Urrego began collaborating with a technical center team that had been working on mobile applications for other MITRE customers, including the Census Bureau. A month later, this cross-center team had created an iPhone application for counter-insurgency (COIN) intelligence collecting. Dubbed "COIN Collector," this mobile application takes advantage of commercial off-the-shelf technology to provide the missing capability that Urrego needed in theater—an easy-to-use tool that allows warfighters to collect, organize, and share user-defined data (people, places, events) in a battle space environment.
In July 2009, the COIN Collector team briefed members of the MITRE Army Advisory Board, a group of retired generals still active on military issues. Their enthusiasm helped MITRE get a demonstration of the prototype in front of several generals, including General Peter Chiarelli, the vice chief of staff of the Army. In the first five minutes of the briefing, General Chiarelli took the iPhone from the briefer's hand and told him it was exactly what his soldiers needed. He asked the team to install the tool on his personal iPhone, and soon other generals asked for the prototype, including one for an Android.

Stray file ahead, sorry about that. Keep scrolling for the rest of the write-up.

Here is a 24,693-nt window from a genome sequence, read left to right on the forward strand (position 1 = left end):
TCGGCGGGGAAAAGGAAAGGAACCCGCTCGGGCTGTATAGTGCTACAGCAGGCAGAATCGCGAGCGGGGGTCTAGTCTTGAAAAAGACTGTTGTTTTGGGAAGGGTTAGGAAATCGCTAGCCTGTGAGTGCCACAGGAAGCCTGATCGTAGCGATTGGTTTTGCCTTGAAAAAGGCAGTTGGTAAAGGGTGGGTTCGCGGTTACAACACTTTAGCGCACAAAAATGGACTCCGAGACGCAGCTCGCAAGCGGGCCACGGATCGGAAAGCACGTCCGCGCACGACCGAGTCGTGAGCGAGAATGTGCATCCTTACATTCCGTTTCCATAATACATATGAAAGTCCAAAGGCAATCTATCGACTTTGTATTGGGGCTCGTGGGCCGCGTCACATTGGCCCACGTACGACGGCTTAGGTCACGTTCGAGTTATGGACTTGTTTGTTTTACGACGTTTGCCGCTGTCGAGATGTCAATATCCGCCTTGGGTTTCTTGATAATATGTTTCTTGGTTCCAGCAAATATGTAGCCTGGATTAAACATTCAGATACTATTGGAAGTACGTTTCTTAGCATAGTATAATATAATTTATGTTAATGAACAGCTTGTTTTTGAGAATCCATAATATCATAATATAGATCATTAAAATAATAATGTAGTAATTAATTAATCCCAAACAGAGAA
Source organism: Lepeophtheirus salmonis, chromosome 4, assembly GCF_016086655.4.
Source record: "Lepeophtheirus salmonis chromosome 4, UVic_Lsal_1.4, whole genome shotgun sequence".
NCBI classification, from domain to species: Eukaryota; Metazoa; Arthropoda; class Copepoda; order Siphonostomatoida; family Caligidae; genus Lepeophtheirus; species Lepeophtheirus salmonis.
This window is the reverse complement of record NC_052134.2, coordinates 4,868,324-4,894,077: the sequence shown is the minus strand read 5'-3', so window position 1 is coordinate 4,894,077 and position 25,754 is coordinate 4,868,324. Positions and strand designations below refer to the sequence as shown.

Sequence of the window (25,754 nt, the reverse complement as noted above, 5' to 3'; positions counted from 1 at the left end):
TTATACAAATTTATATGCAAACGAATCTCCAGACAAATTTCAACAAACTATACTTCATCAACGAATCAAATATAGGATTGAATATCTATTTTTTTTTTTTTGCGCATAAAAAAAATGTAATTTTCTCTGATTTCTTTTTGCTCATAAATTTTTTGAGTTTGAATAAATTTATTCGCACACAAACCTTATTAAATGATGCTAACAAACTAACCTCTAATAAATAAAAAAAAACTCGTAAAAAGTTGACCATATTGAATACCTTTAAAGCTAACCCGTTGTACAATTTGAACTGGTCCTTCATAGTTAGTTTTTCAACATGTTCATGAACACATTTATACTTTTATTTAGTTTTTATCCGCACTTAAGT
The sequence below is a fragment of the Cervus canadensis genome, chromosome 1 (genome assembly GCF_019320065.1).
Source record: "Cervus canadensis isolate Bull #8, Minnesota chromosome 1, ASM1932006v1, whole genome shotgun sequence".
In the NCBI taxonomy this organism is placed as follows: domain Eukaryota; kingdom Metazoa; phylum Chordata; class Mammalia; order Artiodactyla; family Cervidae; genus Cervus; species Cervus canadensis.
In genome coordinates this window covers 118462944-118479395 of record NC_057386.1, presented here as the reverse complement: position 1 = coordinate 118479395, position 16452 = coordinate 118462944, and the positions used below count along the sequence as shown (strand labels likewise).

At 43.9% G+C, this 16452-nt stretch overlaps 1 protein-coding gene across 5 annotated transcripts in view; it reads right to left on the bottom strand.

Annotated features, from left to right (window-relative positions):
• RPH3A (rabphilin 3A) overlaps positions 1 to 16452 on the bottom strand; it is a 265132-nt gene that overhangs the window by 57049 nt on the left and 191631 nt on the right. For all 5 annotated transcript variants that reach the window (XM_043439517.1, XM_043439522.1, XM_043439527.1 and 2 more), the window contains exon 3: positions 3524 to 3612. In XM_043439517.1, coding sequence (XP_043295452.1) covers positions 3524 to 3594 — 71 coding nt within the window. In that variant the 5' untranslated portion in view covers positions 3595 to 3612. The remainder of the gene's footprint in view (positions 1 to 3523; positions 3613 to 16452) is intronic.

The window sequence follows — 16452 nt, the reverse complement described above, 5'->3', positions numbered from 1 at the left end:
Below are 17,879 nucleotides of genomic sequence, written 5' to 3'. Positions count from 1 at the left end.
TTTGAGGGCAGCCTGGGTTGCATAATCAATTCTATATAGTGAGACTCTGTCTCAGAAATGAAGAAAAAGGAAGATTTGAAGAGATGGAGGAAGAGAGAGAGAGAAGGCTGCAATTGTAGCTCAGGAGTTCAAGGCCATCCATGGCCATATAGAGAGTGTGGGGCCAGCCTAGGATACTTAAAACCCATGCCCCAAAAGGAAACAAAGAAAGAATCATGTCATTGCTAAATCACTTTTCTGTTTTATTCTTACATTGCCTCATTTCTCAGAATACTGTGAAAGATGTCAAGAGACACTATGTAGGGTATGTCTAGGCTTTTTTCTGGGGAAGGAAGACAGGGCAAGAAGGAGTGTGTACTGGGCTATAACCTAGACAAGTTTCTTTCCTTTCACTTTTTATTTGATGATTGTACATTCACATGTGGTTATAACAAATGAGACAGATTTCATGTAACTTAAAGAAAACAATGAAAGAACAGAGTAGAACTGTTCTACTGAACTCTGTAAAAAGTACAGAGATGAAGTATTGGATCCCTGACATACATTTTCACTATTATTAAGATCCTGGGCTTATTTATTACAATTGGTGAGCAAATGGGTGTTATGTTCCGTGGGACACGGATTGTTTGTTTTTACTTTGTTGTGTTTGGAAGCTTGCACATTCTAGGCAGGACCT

Forging the COIN
The mobile application team that developed COIN Collector included Jack Sheriff, Dave Bryson, Eric Levine, Brian Shade, and Rob Hudson. Their prototype evolved from research on mobile applications in the Information and Computing Technologies Technical Center. The work originated several years ago with Local Eyes, an application for cell phones that combined GPS, time, and information you could plot on a map. This knowledge was subsequently applied to a MITRE research project called TAGR (Tactical Geotemporal Reporting Architecture), which resulted in a successful prototype. Next came a handheld mobile device for the Census Bureau.